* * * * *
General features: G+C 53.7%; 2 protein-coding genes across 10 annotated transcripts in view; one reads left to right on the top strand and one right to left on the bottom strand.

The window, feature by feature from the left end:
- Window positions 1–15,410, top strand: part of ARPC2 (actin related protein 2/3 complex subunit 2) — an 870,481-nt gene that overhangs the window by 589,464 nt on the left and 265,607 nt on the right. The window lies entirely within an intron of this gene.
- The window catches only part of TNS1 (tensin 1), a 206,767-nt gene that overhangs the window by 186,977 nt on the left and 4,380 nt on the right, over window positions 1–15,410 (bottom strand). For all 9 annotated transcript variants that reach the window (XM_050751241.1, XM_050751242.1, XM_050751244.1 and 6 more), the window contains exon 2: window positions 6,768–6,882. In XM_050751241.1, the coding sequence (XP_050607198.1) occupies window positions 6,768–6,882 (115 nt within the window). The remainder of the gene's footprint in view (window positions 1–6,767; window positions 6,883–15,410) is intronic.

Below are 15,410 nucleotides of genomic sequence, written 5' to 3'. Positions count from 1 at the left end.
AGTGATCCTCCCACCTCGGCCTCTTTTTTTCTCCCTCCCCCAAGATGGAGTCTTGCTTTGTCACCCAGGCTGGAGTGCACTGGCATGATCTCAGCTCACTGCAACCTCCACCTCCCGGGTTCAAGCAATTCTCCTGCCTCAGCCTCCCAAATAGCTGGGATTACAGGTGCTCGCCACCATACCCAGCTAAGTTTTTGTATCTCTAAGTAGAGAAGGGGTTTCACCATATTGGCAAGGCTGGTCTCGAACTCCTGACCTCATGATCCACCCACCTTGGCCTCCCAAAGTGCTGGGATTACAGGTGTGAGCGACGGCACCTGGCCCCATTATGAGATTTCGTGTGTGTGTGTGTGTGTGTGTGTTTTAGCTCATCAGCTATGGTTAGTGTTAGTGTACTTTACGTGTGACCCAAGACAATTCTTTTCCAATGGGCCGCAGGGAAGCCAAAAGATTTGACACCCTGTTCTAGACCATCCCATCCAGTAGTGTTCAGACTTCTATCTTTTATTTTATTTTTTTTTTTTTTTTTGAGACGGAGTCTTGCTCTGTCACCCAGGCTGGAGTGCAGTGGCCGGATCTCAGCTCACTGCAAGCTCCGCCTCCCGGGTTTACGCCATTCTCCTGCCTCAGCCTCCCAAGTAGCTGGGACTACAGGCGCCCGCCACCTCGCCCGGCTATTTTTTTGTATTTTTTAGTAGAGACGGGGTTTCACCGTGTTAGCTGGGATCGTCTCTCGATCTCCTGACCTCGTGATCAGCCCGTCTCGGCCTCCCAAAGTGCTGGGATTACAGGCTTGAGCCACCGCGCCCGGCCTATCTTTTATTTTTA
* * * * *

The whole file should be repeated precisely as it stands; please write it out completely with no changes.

General features: G+C 53.7%; 2 protein-coding genes across 10 annotated transcripts in view; one reads left to right on the top strand and one right to left on the bottom strand.

The window, feature by feature from the left end:
- Window positions 1–15,410, top strand: part of ARPC2 (actin related protein 2/3 complex subunit 2) — an 870,481-nt gene that overhangs the window by 589,464 nt on the left and 265,607 nt on the right. The window lies entirely within an intron of this gene.
- The window catches only part of TNS1 (tensin 1), a 206,767-nt gene that overhangs the window by 186,977 nt on the left and 4,380 nt on the right, over window positions 1–15,410 (bottom strand). For all 9 annotated transcript variants that reach the window (XM_050751241.1, XM_050751242.1, XM_050751244.1 and 6 more), the window contains exon 2: window positions 6,768–6,882. In XM_050751241.1, the coding sequence (XP_050607198.1) occupies window positions 6,768–6,882 (115 nt within the window). The remainder of the gene's footprint in view (window positions 1–6,767; window positions 6,883–15,410) is intronic.

Below are 15,410 nucleotides of genomic sequence, written 5' to 3'. Positions count from 1 at the left end.
AGTGATCCTCCCACCTCGGCCTCTTTTTTTCTCCCTCCCCCAAGATGGAGTCTTGCTTTGTCACCCAGGCTGGAGTGCACTGGCATGATCTCAGCTCACTGCAACCTCCACCTCCCGGGTTCAAGCAATTCTCCTGCCTCAGCCTCCCAAATAGCTGGGATTACAGGTGCTCGCCACCATACCCAGCTAAGTTTTTGTATCTCTAAGTAGAGAAGGGGTTTCACCATATTGGCAAGGCTGGTCTCGAACTCCTGACCTCATGATCCACCCACCTTGGCCTCCCAAAGTGCTGGGATTACAGGTGTGAGCGACGGCACCTGGCCCCATTATGAGATTTCGTGTGTGTGTGTGTGTGTGTGTGTTTTAGCTCATCAGCTATGGTTAGTGTTAGTGTACTTTACGTGTGACCCAAGACAATTCTTTTCCAATGGGCCGCAGGGAAGCCAAAAGATTTGACACCCTGTTCTAGACCATCCCATCCAGTAGTGTTCAGACTTCTATCTTTTATTTTATTTTTTTTTTTTTTTTTGAGACGGAGTCTTGCTCTGTCACCCAGGCTGGAGTGCAGTGGCCGGATCTCAGCTCACTGCAAGCTCCGCCTCCCGGGTTTACGCCATTCTCCTGCCTCAGCCTCCCAAGTAGCTGGGACTACAGGCGCCCGCCACCTCGCCCGGCTATTTTTTTGTATTTTTTAGTAGAGACGGGGTTTCACCGTGTTAGCTGGGATCGTCTCTCGATCTCCTGACCTCGTGATCAGCCCGTCTCGGCCTCCCAAAGTGCTGGGATTACAGGCTTGAGCCACCGCGCCCGGCCTATCTTTTATTTTTA